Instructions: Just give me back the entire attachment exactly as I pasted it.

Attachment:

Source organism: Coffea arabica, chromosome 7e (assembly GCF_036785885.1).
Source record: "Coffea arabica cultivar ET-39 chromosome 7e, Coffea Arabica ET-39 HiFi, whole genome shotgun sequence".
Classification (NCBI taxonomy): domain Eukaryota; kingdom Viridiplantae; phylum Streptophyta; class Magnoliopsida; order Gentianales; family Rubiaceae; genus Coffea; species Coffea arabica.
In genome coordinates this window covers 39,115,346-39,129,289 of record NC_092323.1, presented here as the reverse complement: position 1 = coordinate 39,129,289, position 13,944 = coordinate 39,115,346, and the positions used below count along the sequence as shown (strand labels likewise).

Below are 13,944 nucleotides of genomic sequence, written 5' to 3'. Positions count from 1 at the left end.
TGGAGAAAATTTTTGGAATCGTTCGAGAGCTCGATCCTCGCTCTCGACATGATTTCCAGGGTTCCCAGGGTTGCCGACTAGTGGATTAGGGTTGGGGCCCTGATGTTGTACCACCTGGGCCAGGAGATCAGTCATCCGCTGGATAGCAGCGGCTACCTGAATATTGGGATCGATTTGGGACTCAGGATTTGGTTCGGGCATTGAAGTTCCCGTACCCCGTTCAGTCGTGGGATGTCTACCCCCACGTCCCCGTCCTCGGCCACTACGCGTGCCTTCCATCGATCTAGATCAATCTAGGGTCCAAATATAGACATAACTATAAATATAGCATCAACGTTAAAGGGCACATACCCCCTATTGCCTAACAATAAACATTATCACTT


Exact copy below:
Source organism: Coffea arabica, chromosome 7e (assembly GCF_036785885.1).
Source record: "Coffea arabica cultivar ET-39 chromosome 7e, Coffea Arabica ET-39 HiFi, whole genome shotgun sequence".
Classification (NCBI taxonomy): domain Eukaryota; kingdom Viridiplantae; phylum Streptophyta; class Magnoliopsida; order Gentianales; family Rubiaceae; genus Coffea; species Coffea arabica.
In genome coordinates this window covers 39,115,346-39,129,289 of record NC_092323.1, presented here as the reverse complement: position 1 = coordinate 39,129,289, position 13,944 = coordinate 39,115,346, and the positions used below count along the sequence as shown (strand labels likewise).

Below are 13,944 nucleotides of genomic sequence, written 5' to 3'. Positions count from 1 at the left end.
TGGAGAAAATTTTTGGAATCGTTCGAGAGCTCGATCCTCGCTCTCGACATGATTTCCAGGGTTCCCAGGGTTGCCGACTAGTGGATTAGGGTTGGGGCCCTGATGTTGTACCACCTGGGCCAGGAGATCAGTCATCCGCTGGATAGCAGCGGCTACCTGAATATTGGGATCGATTTGGGACTCAGGATTTGGTTCGGGCATTGAAGTTCCCGTACCCCGTTCAGTCGTGGGATGTCTACCCCCACGTCCCCGTCCTCGGCCACTACGCGTGCCTTCCATCGATCTAGATCAATCTAGGGTCCAAATATAGACATAACTATAAATATAGCATCAACGTTAAAGGGCACATACCCCCTATTGCCTAACAATAAACATTATCACTT